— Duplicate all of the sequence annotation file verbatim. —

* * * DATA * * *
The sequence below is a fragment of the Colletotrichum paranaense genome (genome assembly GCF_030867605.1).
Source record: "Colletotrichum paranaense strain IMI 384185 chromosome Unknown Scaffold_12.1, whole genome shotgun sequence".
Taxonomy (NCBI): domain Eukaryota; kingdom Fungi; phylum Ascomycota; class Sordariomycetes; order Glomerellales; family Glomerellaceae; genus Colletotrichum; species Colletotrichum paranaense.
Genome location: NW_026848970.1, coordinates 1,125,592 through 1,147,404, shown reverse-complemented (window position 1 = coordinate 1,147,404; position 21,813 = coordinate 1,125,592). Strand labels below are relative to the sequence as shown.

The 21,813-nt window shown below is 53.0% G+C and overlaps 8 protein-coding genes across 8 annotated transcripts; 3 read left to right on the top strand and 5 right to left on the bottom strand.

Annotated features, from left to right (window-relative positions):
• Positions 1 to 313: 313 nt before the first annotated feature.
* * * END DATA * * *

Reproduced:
The sequence below is a fragment of the Colletotrichum paranaense genome (genome assembly GCF_030867605.1).
Source record: "Colletotrichum paranaense strain IMI 384185 chromosome Unknown Scaffold_12.1, whole genome shotgun sequence".
Taxonomy (NCBI): domain Eukaryota; kingdom Fungi; phylum Ascomycota; class Sordariomycetes; order Glomerellales; family Glomerellaceae; genus Colletotrichum; species Colletotrichum paranaense.
Genome location: NW_026848970.1, coordinates 1,125,592 through 1,147,404, shown reverse-complemented (window position 1 = coordinate 1,147,404; position 21,813 = coordinate 1,125,592). Strand labels below are relative to the sequence as shown.

The 21,813-nt window shown below is 53.0% G+C and overlaps 8 protein-coding genes across 8 annotated transcripts; 3 read left to right on the top strand and 5 right to left on the bottom strand.

Annotated features, from left to right (window-relative positions):
• Positions 1 to 313: 313 nt before the first annotated feature.